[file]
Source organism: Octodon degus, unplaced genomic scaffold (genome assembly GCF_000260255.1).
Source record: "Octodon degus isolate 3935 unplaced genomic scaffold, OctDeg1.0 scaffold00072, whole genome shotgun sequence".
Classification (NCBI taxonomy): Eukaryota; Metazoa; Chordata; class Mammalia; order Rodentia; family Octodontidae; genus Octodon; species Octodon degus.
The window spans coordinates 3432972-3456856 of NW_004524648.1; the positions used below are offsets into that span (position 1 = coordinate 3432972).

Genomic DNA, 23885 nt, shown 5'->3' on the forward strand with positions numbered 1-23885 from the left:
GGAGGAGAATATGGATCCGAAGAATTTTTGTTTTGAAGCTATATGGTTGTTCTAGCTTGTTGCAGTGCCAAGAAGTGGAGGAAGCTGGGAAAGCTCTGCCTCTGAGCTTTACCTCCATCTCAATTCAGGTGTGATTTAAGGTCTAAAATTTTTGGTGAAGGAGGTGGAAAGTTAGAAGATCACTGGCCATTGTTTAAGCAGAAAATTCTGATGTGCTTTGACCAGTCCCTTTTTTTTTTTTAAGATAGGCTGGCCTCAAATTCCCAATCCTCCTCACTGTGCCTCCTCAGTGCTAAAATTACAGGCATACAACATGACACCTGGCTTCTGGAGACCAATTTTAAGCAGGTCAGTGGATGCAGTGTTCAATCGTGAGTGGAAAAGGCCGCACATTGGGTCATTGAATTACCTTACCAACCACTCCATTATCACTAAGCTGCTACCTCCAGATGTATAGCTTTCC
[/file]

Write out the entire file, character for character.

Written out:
Source organism: Octodon degus, unplaced genomic scaffold (genome assembly GCF_000260255.1).
Source record: "Octodon degus isolate 3935 unplaced genomic scaffold, OctDeg1.0 scaffold00072, whole genome shotgun sequence".
Classification (NCBI taxonomy): Eukaryota; Metazoa; Chordata; class Mammalia; order Rodentia; family Octodontidae; genus Octodon; species Octodon degus.
The window spans coordinates 3432972-3456856 of NW_004524648.1; the positions used below are offsets into that span (position 1 = coordinate 3432972).

Genomic DNA, 23885 nt, shown 5'->3' on the forward strand with positions numbered 1-23885 from the left:
GGAGGAGAATATGGATCCGAAGAATTTTTGTTTTGAAGCTATATGGTTGTTCTAGCTTGTTGCAGTGCCAAGAAGTGGAGGAAGCTGGGAAAGCTCTGCCTCTGAGCTTTACCTCCATCTCAATTCAGGTGTGATTTAAGGTCTAAAATTTTTGGTGAAGGAGGTGGAAAGTTAGAAGATCACTGGCCATTGTTTAAGCAGAAAATTCTGATGTGCTTTGACCAGTCCCTTTTTTTTTTTTAAGATAGGCTGGCCTCAAATTCCCAATCCTCCTCACTGTGCCTCCTCAGTGCTAAAATTACAGGCATACAACATGACACCTGGCTTCTGGAGACCAATTTTAAGCAGGTCAGTGGATGCAGTGTTCAATCGTGAGTGGAAAAGGCCGCACATTGGGTCATTGAATTACCTTACCAACCACTCCATTATCACTAAGCTGCTACCTCCAGATGTATAGCTTTCC